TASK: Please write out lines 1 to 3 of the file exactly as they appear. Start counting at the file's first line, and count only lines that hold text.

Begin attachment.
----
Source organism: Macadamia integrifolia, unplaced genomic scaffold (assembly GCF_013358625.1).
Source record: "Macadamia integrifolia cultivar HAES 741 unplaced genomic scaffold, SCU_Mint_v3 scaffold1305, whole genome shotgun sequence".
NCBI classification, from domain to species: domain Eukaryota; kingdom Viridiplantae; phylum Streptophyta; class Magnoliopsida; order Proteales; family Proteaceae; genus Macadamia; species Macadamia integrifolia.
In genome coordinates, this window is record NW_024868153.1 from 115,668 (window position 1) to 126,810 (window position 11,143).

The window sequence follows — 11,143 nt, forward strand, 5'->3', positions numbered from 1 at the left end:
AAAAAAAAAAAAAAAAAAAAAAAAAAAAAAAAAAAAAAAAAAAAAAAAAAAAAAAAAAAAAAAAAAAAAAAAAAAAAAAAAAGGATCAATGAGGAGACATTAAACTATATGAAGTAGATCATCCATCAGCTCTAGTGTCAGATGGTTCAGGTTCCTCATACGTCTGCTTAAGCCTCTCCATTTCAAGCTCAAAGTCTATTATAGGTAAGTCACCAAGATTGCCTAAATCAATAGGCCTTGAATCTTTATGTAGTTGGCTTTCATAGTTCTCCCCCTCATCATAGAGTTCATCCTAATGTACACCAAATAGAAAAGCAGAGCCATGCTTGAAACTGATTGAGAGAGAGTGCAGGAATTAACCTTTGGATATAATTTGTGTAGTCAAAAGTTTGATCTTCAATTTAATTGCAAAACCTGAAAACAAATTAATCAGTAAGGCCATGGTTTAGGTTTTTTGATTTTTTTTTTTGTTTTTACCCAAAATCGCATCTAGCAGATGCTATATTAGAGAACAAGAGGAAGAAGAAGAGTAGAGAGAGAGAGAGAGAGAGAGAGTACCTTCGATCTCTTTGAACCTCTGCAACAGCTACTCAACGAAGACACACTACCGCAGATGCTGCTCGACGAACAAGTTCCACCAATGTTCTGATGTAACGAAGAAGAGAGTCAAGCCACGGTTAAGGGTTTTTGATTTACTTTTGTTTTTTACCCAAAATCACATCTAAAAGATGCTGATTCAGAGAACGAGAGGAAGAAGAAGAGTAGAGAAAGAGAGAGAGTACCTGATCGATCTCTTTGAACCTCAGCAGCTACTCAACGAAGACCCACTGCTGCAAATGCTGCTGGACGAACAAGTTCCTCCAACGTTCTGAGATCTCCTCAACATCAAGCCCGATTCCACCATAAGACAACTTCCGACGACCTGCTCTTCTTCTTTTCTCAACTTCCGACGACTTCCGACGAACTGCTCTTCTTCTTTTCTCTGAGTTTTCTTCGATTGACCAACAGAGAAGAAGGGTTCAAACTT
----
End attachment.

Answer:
Source organism: Macadamia integrifolia, unplaced genomic scaffold (assembly GCF_013358625.1).
Source record: "Macadamia integrifolia cultivar HAES 741 unplaced genomic scaffold, SCU_Mint_v3 scaffold1305, whole genome shotgun sequence".
NCBI classification, from domain to species: domain Eukaryota; kingdom Viridiplantae; phylum Streptophyta; class Magnoliopsida; order Proteales; family Proteaceae; genus Macadamia; species Macadamia integrifolia.